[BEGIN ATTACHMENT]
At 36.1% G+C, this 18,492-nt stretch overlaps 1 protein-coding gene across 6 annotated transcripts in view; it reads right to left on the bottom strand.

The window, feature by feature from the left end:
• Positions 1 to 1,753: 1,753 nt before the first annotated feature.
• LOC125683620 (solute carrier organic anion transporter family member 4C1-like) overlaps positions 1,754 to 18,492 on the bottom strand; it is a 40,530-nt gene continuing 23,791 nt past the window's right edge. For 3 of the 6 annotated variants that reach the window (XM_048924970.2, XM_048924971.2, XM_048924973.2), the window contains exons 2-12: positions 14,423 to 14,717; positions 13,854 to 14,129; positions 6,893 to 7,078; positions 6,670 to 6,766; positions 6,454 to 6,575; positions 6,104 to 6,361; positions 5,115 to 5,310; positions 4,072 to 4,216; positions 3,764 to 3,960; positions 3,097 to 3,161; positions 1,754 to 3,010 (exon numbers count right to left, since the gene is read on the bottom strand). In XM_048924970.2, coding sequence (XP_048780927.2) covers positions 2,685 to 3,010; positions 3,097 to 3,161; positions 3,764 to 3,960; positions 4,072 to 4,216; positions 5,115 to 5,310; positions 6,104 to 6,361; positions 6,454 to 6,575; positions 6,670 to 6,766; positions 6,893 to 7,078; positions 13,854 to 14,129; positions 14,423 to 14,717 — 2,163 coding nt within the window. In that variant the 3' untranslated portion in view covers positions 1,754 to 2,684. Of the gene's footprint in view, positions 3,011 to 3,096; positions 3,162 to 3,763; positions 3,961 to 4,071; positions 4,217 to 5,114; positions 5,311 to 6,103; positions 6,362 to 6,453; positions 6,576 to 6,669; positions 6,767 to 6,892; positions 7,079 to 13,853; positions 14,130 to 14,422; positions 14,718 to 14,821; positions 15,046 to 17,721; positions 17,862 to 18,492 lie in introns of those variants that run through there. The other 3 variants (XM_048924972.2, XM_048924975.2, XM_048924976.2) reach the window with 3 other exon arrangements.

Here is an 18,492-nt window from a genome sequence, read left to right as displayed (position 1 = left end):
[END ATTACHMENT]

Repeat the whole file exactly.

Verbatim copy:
At 36.1% G+C, this 18,492-nt stretch overlaps 1 protein-coding gene across 6 annotated transcripts in view; it reads right to left on the bottom strand.

The window, feature by feature from the left end:
• Positions 1 to 1,753: 1,753 nt before the first annotated feature.
• LOC125683620 (solute carrier organic anion transporter family member 4C1-like) overlaps positions 1,754 to 18,492 on the bottom strand; it is a 40,530-nt gene continuing 23,791 nt past the window's right edge. For 3 of the 6 annotated variants that reach the window (XM_048924970.2, XM_048924971.2, XM_048924973.2), the window contains exons 2-12: positions 14,423 to 14,717; positions 13,854 to 14,129; positions 6,893 to 7,078; positions 6,670 to 6,766; positions 6,454 to 6,575; positions 6,104 to 6,361; positions 5,115 to 5,310; positions 4,072 to 4,216; positions 3,764 to 3,960; positions 3,097 to 3,161; positions 1,754 to 3,010 (exon numbers count right to left, since the gene is read on the bottom strand). In XM_048924970.2, coding sequence (XP_048780927.2) covers positions 2,685 to 3,010; positions 3,097 to 3,161; positions 3,764 to 3,960; positions 4,072 to 4,216; positions 5,115 to 5,310; positions 6,104 to 6,361; positions 6,454 to 6,575; positions 6,670 to 6,766; positions 6,893 to 7,078; positions 13,854 to 14,129; positions 14,423 to 14,717 — 2,163 coding nt within the window. In that variant the 3' untranslated portion in view covers positions 1,754 to 2,684. Of the gene's footprint in view, positions 3,011 to 3,096; positions 3,162 to 3,763; positions 3,961 to 4,071; positions 4,217 to 5,114; positions 5,311 to 6,103; positions 6,362 to 6,453; positions 6,576 to 6,669; positions 6,767 to 6,892; positions 7,079 to 13,853; positions 14,130 to 14,422; positions 14,718 to 14,821; positions 15,046 to 17,721; positions 17,862 to 18,492 lie in introns of those variants that run through there. The other 3 variants (XM_048924972.2, XM_048924975.2, XM_048924976.2) reach the window with 3 other exon arrangements.

Here is an 18,492-nt window from a genome sequence, read left to right as displayed (position 1 = left end):